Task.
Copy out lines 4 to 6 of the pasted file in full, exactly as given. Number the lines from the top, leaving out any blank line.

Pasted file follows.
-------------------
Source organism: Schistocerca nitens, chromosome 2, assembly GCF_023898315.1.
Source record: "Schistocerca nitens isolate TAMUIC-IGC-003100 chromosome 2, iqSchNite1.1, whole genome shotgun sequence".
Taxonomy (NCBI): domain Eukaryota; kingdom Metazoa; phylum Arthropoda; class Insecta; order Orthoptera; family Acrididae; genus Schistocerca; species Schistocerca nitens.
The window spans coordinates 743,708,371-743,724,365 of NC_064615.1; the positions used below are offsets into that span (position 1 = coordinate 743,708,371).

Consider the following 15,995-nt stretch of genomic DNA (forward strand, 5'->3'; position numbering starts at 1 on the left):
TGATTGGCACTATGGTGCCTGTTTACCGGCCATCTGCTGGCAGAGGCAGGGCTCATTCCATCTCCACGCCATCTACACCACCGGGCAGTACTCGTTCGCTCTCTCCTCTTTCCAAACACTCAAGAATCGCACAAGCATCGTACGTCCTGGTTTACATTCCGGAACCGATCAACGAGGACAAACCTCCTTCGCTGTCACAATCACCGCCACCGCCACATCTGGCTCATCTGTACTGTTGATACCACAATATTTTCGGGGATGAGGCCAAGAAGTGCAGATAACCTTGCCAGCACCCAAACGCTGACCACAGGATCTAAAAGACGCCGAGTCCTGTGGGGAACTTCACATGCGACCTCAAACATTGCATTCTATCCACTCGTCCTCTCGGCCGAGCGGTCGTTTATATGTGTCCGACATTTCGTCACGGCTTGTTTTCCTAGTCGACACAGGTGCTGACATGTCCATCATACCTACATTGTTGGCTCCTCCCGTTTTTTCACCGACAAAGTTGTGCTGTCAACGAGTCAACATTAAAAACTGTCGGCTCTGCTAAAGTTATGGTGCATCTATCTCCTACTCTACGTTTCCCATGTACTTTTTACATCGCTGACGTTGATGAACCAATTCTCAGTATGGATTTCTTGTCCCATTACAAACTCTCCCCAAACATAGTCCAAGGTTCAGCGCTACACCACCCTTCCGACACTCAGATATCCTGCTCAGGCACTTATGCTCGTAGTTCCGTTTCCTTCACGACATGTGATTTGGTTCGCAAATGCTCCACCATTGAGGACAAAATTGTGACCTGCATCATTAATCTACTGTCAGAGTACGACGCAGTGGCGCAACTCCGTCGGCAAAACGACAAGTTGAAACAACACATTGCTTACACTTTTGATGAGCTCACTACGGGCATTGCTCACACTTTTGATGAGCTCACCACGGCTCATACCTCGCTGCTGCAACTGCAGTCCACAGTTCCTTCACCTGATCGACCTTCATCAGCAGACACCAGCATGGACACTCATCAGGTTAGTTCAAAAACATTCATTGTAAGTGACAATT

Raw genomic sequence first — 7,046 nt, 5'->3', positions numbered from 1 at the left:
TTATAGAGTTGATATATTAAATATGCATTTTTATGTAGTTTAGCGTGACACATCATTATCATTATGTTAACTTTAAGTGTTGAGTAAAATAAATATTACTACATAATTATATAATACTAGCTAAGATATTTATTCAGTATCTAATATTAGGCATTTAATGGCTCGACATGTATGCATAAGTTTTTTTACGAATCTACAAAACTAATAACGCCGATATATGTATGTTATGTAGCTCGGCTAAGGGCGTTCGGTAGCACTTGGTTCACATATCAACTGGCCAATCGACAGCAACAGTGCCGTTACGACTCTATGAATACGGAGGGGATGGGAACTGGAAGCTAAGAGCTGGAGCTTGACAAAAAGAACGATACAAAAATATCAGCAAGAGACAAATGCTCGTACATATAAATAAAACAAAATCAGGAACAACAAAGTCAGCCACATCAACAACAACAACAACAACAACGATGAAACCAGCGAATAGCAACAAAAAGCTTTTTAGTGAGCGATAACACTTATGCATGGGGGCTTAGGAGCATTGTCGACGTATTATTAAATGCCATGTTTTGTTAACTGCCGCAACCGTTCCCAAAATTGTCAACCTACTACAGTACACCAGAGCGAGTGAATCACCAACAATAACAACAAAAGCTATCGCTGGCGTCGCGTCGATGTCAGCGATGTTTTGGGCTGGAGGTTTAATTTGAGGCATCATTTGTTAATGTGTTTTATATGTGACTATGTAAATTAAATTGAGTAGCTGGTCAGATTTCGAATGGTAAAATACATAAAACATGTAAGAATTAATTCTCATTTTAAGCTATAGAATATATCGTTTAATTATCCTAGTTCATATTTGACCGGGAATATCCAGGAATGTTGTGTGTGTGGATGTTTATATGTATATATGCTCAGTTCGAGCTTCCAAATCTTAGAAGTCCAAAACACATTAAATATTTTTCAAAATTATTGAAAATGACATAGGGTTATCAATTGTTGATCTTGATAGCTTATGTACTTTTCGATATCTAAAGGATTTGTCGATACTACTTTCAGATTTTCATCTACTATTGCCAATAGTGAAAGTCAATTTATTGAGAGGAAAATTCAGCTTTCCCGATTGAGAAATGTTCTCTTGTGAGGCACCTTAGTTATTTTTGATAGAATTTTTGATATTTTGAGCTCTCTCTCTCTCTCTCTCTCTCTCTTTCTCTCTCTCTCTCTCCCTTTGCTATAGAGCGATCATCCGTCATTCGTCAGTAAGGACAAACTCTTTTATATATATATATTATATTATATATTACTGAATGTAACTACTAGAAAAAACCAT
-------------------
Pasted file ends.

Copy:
The window spans coordinates 743,708,371-743,724,365 of NC_064615.1; the positions used below are offsets into that span (position 1 = coordinate 743,708,371).

Consider the following 15,995-nt stretch of genomic DNA (forward strand, 5'->3'; position numbering starts at 1 on the left):
TGATTGGCACTATGGTGCCTGTTTACCGGCCATCTGCTGGCAGAGGCAGGGCTCATTCCATCTCCACGCCATCTACACCACCGGGCAGTACTCGTTCGCTCTCTCCTCTTTCCAAACACTCAAGAATCGCACAAGCATCGTACGTCCTGGTTTACATTCCGGAACCGATCAACGAGGACAAACCTCCTTCGCTGTCACAATCACCGCCACCGCCACATCTGGCTCATCTGTACTGTTGATACCACAATATTTTCGGGGATGAGGCCAAGAAGTGCAGATAACCTTGCCAGCACCCAAACGCTGACCACAGGATCTAAAAGACGCCGAGTCCTGTGGGGAACTTCACATGCGACCTCAAACATTGCATTCTATCCACTCGTCCTCTCGGCCGAGCGGTCGTTTATATGTGTCCGACATTTCGTCACGGCTTGTTTTCCTAGTCGACACAGGTGCTGACATGTCCATCATACCTACATTGTTGGCTCCTCCCGTTTTTTCACCGACAAAGTTGTGCTGTCAACGAGTCAACATTAAAAACTGTCGGCTCTGCTAAAGTTATGGTGCATCTATCTCCTACTCTACGTTTCCCATGTACTTTTTACATCGCTGACGTTGATGAACCAATTCTCAGTATGGATTTCTTGTCCCATTACAAACTCTCCCCAAACATAGTCCAAGGTTCAGCGCTACACCACCCTTCCGACACTCAGATATCCTGCTCAGGCACTTATGCTCGTAGTTCCGTTTCCTTCACGACATGTGATTTGGTTCGCAAATGCTCCACCATTGAGGACAAAATTGTGACCTGCATCATTAATCTACTGTCAGAGTACGACGCAGTGGCGCAACTCCGTCGGCAAAACGACAAGTTGAAACAACACATTGCTTACACTTTTGATGAGCTCACTACGGGCATTGCTCACACTTTTGATGAGCTCACCACGGCTCATACCTCGCTGCTGCAACTGCAGTCCACAGTTCCTTCACCTGATCGACCTTCATCAGCAGACACCAGCATGGACACTCATCAGGTTAGTTCAAAAACATTCATTGTAAGTGACAATT